Carl Icahn is as infamous as he is famous. As an activist investor, he sewed fear into the boards of target companies. Famous for his aggressive approach to taking large stakes in companies and pressuring management to make changes that benefit shareholders, Icahn started his career in the ’70s when he took a stake in the Tappan appliance company, forcing a sale to Electrolux, and making a profit of $2.7 million.
In the 1980s, Icahn became known as a “corporate raider” after aggressively acquiring companies such as TWA, Phillips Petroleum, and USX. By the 1990s, Icahn began to focus more on shareholder activism. He pressured companies to spin off divisions, pay dividends, and reduce executive compensation.
Some of his most notable activist investments include:
- Phillips Petroleum (1985): Icahn took a stake and forced it to spin off its chemicals division.
- USX (1986): He established a holding in USX, a steel company, and caused it to spin off its Marathon Oil subsidiary.
- Apple (2012): Carl took a position in Apple and pressured the company to return more cash to shareholders.
- Netflix (2016): Icahn snapped up shares in Netflix and pressured the company to split its stock.
Did Hindenburg Expose Carl Icahn?
The vehicle Icahn uses for much of his initiatives is Icahn Enterprises, which recently was subject to an expose by Hindenburg Research, which alleged that IEP is trading well above its net asset value and that its dividend is being financed by stock sales. Hindenburg further spotlighted Jefferies as the only large investment bank to publish research on Icahn Enterprises in aiding IEP.
At its core, Hindenburg alleges that Icahn Enterprises uses stock sales to finance a dividend. The report also notes that Icahn has taken margin loans on Icahn Enterprises, which could force him to sell more stock if the stock price continues to drop.
The Sharks Circle for the Kill
Adding fuel to the fire, Icahn’s arch-rival, Bill Ackman, who famously feuded with Icahn over whether Herbalife was a pyramid scheme, wrote the following (bolded commentary below is ours):
One learns from IEP that a controlling shareholder of a company with a small float that pays a large dividend can cause his company to trade at a large premium to intrinsic value, best approximated in IEP by its NAV per share.
The premium to NAV creates liquidity for the controlling shareholder by enabling him to access margin loans secured by overvalued shares that can be used to fund investments. The IEP premium has been sustained by a large dividend yield, which is not supported by operating cash flows. The yield is generated by returning capital to outside shareholders, which is in turn funded by the company selling stock to investors.
This system has worked for a considerable period of time, but it is highly dependent on the maintenance of the premium and the placidity of Icahn’s margin lender(s). IEP stock held by Icahn is not a liquid asset as it represents approximately 85%+ of IEP shares outstanding.
Here, Ackman highlights the point of weakness in Icahn’s financial structure. If the margin lender stops lending, a financial house of cards may begin to crumble due to poor liquidity.
The shares also purportedly represent 85%+ of his net worth so he apparently does not have much outside resources to draw upon. A sustained premium requires confidence in Icahn and IEP. If Icahn were to sell any shares, the stock would likely drop precipitously as the overhang of additional sales and the further resulting loss in confidence would catalyze other shareholders to exit before the deluge.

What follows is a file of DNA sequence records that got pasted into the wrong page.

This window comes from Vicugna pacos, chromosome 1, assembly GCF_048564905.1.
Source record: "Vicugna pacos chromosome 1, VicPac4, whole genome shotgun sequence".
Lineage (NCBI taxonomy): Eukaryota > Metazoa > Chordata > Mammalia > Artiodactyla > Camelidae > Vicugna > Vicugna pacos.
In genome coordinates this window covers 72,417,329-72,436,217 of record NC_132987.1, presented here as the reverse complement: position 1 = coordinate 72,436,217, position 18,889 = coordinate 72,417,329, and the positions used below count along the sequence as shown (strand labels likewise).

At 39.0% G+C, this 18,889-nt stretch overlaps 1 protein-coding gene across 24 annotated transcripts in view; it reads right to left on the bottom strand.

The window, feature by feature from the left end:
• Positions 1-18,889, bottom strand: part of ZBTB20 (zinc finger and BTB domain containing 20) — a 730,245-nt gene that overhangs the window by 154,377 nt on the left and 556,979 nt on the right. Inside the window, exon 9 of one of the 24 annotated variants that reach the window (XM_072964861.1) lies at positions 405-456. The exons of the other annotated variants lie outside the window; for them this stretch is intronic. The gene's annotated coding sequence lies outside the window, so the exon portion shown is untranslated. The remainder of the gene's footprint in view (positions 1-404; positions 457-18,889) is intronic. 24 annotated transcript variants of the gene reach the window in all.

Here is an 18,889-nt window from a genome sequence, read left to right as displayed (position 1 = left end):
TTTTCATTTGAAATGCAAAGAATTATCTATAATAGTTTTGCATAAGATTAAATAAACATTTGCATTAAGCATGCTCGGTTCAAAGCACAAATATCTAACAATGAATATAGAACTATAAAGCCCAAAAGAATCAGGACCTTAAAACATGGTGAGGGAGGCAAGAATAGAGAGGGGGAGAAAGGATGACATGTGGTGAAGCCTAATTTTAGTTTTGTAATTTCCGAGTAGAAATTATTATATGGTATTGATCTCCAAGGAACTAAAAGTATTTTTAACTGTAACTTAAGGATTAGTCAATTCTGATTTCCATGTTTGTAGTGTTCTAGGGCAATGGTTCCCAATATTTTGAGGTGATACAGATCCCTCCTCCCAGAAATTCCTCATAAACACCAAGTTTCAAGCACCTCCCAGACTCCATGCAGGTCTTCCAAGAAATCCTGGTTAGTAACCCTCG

Ackman fires a shot across the bow, highlighting the chess game Icahn is in, and how the wrong move will worsen his already dire situation. If Icahn holds his position and the price falls, he loses. If he sells his position, it will open the doors to a floodgates of selling and he loses too.
Transparency is not the friend of IEP having caused a more than 50% decline in the shares, which has caused Icahn to post more shares, now more than 65% of his holdings. Further declines over the last several days will likely require additional postings. Even after the recent share price decline, IEP still trades at a 50%+ premium to its NAV. Its performance history and governance structure do not justify a premium; rather they suggest that a large discount to NAV would be appropriate.
Ackman turns the knife. As bad as the selling has been, the stock is down 63% year to date, it still has more to go to reach fair value. With fear already palpable, Ackman amplifies concerns any shareholders have by inferring the selling to-date has still left IEP shares inflated when viewed through a valuation lens.
There is likely more than one margin lender involved here because of the very large size of the loan and the risk limits that margin lenders have. IEP reminds me somewhat of Archegos where the swap counterparties were comforted by each having relatively smaller exposures to the situation. The problem is that multiple lenders make for a more chaotic situation. All it takes is for one lender to break ranks and liquidate shares or attempt to hedge, before the house comes falling down. Here, the patsy is the last lender to liquidate.
This is the coup de grace. Ackman paints a dire picture for lenders: take any action to protect the existing position and a stampede of selling follows. Fail to take action and others who do will leave you wearing the dunce’s hat, losing the most.
13D rules is that they require disclosure of sources of financing and even copies of financing agreements, although many investors ignore these requirements. Icahn’s favorite Wall Street saying: “If you want a friend, get a dog.” Over his storied career, Icahn has made many enemies. I don’t know that he has any real friends. He could use one here.